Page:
Abortion on demand is the law of the land

Most Americans think that abortions after the first trimester are illegal, but that’s not true. Thanks to rulings by the U.S. Supreme Court, a pregnant woman can get an abortion at any time through all nine months of pregnancy, for any reason. The window below summarizes how the Court built its machinery of death. Click anywhere inside the window to cycle through the cases:

That’s the short version. Here’s a bit more detail if you’re curious.

In Griswold v. Connecticut, the Court ruled a Connecticut law prohibiting contraceptive use was unconstitutional because it violated the 14th Amendment’s implied “right to privacy” enjoyed by married couples in the home.

Eisenstadt v. Baird extended Griswold’s reasoning and held that a Massachusetts law prohibiting distribution of contraceptives and contraceptive information was an unconstitutional invasion of the privacy of unmarried people, and unfairly treated them differently from married people.

Roe v. Wade expanded the “right to privacy” to include a “right to abortion,” which overturned a Texas abortion ban statute. Roe established the infamous trimester framework: in the first trimester, there were no abortion restrictions of any kind; in the second trimester, states could only limit abortions in ways that protected the mother’s health; in the third trimester, states could supposedly ban abortion.

In Doe v. Bolton, a case handed down on the same day as Roe, the Court expanded the right to abortion by striking down a Georgia statute which prohibited abortion unless the mother’s life was in danger, the preborn child was severely deformed, or the preborn child was the product of rape. In striking down Georgia’s abortion statute, the Doe court required that all abortion statutes include a “health of the mother” exception. The factors to be considered in determining “health risk” involved “physical, emotional, psychological, and familial factors, as well as the woman’s age.”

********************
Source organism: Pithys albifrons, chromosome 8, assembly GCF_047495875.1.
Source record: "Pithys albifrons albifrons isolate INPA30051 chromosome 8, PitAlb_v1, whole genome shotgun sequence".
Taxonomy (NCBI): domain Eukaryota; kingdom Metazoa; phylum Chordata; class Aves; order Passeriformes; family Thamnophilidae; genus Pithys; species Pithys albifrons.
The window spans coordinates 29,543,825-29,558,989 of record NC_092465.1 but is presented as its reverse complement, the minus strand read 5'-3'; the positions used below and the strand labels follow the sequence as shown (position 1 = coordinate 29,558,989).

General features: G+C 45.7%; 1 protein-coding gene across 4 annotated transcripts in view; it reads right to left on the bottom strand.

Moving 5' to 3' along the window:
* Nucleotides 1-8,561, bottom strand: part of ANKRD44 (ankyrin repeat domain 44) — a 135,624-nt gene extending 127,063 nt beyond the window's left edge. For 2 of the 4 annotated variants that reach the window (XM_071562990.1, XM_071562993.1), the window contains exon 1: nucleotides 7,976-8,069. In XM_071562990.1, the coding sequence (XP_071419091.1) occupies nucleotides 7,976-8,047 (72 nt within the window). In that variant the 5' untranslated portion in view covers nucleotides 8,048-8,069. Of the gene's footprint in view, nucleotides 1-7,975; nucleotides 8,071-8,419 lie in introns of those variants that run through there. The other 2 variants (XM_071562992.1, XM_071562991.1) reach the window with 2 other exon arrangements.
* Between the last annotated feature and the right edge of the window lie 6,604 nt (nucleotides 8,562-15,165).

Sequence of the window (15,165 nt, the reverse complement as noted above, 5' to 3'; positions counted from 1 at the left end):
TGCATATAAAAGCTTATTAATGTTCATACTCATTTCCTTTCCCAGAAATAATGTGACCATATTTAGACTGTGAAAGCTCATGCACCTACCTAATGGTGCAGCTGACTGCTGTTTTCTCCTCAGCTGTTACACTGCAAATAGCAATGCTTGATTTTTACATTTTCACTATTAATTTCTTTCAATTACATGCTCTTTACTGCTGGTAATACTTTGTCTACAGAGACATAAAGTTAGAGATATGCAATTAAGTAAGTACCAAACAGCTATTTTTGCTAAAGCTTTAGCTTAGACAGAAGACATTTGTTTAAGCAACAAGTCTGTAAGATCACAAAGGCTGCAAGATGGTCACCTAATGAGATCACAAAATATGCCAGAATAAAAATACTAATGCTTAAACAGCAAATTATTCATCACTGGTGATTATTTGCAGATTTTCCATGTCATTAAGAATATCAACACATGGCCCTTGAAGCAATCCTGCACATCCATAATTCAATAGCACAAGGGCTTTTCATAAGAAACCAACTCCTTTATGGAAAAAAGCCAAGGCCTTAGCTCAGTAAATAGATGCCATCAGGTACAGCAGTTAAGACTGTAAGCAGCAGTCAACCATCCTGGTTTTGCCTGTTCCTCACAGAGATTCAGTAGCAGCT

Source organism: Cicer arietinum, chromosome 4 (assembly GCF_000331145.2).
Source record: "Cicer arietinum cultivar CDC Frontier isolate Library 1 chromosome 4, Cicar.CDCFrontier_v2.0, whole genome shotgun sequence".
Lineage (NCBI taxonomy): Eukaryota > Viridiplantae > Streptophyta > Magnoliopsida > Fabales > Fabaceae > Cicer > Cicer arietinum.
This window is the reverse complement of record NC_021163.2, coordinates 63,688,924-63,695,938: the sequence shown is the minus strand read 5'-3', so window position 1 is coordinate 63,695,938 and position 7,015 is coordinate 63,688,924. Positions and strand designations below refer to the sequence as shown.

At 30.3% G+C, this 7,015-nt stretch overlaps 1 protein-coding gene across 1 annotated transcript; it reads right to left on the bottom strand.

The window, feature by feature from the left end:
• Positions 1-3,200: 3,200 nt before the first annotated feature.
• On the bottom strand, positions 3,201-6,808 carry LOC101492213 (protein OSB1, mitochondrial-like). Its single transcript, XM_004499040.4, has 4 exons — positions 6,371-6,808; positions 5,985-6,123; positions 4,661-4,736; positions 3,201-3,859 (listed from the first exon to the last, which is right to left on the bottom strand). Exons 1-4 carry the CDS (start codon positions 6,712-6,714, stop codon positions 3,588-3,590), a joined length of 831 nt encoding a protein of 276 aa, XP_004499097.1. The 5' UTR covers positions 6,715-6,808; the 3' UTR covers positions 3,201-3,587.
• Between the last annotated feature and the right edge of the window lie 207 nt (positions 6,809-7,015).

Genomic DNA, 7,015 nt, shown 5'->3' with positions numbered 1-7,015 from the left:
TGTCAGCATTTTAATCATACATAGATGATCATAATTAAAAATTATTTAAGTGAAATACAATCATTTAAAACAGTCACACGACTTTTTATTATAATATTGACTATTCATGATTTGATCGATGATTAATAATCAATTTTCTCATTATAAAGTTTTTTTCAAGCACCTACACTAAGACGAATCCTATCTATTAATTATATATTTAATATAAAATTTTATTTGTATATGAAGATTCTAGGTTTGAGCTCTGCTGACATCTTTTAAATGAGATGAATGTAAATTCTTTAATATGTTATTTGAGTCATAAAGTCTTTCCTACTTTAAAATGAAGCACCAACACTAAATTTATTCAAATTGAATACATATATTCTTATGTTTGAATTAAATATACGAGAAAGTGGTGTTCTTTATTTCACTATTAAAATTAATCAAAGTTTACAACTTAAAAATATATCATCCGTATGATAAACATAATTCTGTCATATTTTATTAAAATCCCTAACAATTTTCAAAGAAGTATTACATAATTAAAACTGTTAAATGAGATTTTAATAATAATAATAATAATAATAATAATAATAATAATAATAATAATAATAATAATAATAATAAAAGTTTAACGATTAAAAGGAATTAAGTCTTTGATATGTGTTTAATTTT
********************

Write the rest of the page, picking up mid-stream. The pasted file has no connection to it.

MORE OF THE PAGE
Obviously, any woman can use this enormous loophole to get an abortion at any point in her pregnancy. All she has to do is claim that the thought of motherhood is depressing, or that she isn’t ready to enlarge her family, or that she’s too old to bear another child, or … well, you see the point. Always remember Doe v. Bolton and its all-encompassing “health exception.” It’s what opened the door to abortion on demand.

Nineteen years later, Planned Parenthood v. Casey did away with Roe‘s trimesters and concentrated on viability as the key issue, with the majority opinion stating, “We reject the trimester framework, which we do not consider to be part of the essential holding of Roe.” Casey struck down most of a complex Pennsylvania abortion statute, and created an “undue burden” test for balancing a state’s interest in protecting the preborn against a mother’s wish to abort her child. Under this test, any state regulation that “has the purpose or effect of placing a substantial obstacle in the path of a woman seeking an abortion of a nonviable fetus” is an unconstitutional “undue burden” on a woman’s right to seek an abortion. Most significantly, though, the Casey decision left the “health exception” requirement untouched, so abortion on demand was preserved. Silence can be deadly when a court refuses to undo injustice.

Most recently, Stenberg v. Carhart held that a Nebraska law criminalizing partial-birth abortions was unconstitutional for two reasons: 1) it placed an “undue burden” on a woman’s right to an abortion because the ban was supposedly too vague and could therefore be stretched to ban other types of abortion; and 2) it lacked a Doe-style “health of the mother” exception. Again, abortion on demand remained sacrosanct, much to the delight of pro-abortion radicals.

So there you have it. Any woman in America can get an abortion at any time in her pregnancy, for any reason. Spread the word, and let’s puncture the ignorance of our fellow Americans. It’d be a worthy step toward protecting the most vulnerable human beings on Earth.

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